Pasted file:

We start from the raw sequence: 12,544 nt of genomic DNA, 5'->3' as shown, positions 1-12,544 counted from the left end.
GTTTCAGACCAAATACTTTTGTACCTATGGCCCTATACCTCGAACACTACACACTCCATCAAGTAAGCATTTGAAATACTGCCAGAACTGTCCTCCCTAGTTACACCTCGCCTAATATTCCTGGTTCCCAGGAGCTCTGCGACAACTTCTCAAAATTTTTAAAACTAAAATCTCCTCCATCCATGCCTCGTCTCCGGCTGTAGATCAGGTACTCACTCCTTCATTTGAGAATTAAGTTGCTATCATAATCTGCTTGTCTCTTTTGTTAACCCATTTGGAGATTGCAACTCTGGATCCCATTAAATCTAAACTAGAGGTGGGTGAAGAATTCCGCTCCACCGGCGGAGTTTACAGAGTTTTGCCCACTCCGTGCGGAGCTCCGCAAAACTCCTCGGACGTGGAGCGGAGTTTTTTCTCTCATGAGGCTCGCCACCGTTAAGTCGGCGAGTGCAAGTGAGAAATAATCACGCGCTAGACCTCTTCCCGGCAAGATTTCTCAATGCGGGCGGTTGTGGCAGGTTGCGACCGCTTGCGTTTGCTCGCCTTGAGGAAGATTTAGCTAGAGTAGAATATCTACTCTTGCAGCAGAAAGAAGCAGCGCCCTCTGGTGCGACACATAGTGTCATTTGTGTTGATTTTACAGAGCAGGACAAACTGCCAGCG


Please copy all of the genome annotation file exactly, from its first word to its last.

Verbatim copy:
We start from the raw sequence: 12,544 nt of genomic DNA, 5'->3' as shown, positions 1-12,544 counted from the left end.
GTTTCAGACCAAATACTTTTGTACCTATGGCCCTATACCTCGAACACTACACACTCCATCAAGTAAGCATTTGAAATACTGCCAGAACTGTCCTCCCTAGTTACACCTCGCCTAATATTCCTGGTTCCCAGGAGCTCTGCGACAACTTCTCAAAATTTTTAAAACTAAAATCTCCTCCATCCATGCCTCGTCTCCGGCTGTAGATCAGGTACTCACTCCTTCATTTGAGAATTAAGTTGCTATCATAATCTGCTTGTCTCTTTTGTTAACCCATTTGGAGATTGCAACTCTGGATCCCATTAAATCTAAACTAGAGGTGGGTGAAGAATTCCGCTCCACCGGCGGAGTTTACAGAGTTTTGCCCACTCCGTGCGGAGCTCCGCAAAACTCCTCGGACGTGGAGCGGAGTTTTTTCTCTCATGAGGCTCGCCACCGTTAAGTCGGCGAGTGCAAGTGAGAAATAATCACGCGCTAGACCTCTTCCCGGCAAGATTTCTCAATGCGGGCGGTTGTGGCAGGTTGCGACCGCTTGCGTTTGCTCGCCTTGAGGAAGATTTAGCTAGAGTAGAATATCTACTCTTGCAGCAGAAAGAAGCAGCGCCCTCTGGTGCGACACATAGTGTCATTTGTGTTGATTTTACAGAGCAGGACAAACTGCCAGCG